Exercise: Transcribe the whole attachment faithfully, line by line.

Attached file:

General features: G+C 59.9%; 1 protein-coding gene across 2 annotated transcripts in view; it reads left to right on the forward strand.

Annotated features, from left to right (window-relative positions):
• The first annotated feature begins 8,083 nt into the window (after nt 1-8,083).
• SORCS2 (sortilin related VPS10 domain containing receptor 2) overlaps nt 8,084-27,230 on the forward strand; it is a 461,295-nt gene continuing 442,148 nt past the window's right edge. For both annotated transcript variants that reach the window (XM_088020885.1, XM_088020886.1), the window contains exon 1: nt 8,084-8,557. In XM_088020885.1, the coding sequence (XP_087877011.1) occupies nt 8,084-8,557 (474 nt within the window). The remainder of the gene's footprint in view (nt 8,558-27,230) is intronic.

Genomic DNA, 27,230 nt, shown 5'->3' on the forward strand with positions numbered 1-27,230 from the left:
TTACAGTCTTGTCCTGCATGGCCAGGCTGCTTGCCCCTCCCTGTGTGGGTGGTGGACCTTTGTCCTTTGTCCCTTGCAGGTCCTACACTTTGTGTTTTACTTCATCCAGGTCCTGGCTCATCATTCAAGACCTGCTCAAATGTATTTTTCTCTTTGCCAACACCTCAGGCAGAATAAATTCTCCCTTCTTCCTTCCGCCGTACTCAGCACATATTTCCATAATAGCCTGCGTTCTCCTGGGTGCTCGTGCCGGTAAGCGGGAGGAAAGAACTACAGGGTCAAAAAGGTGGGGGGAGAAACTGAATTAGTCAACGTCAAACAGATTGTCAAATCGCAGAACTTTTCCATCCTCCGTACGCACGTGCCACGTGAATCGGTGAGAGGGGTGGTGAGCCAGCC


General features: G+C 59.9%; 1 protein-coding gene across 2 annotated transcripts in view; it reads left to right on the forward strand.

Annotated features, from left to right (window-relative positions):
• The first annotated feature begins 8,083 nt into the window (after nt 1-8,083).
• SORCS2 (sortilin related VPS10 domain containing receptor 2) overlaps nt 8,084-27,230 on the forward strand; it is a 461,295-nt gene continuing 442,148 nt past the window's right edge. For both annotated transcript variants that reach the window (XM_088020885.1, XM_088020886.1), the window contains exon 1: nt 8,084-8,557. In XM_088020885.1, the coding sequence (XP_087877011.1) occupies nt 8,084-8,557 (474 nt within the window). The remainder of the gene's footprint in view (nt 8,558-27,230) is intronic.

Genomic DNA, 27,230 nt, shown 5'->3' on the forward strand with positions numbered 1-27,230 from the left:
TTACAGTCTTGTCCTGCATGGCCAGGCTGCTTGCCCCTCCCTGTGTGGGTGGTGGACCTTTGTCCTTTGTCCCTTGCAGGTCCTACACTTTGTGTTTTACTTCATCCAGGTCCTGGCTCATCATTCAAGACCTGCTCAAATGTATTTTTCTCTTTGCCAACACCTCAGGCAGAATAAATTCTCCCTTCTTCCTTCCGCCGTACTCAGCACATATTTCCATAATAGCCTGCGTTCTCCTGGGTGCTCGTGCCGGTAAGCGGGAGGAAAGAACTACAGGGTCAAAAAGGTGGGGGGAGAAACTGAATTAGTCAACGTCAAACAGATTGTCAAATCGCAGAACTTTTCCATCCTCCGTACGCACGTGCCACGTGAATCGGTGAGAGGGGTGGTGAGCCAGCC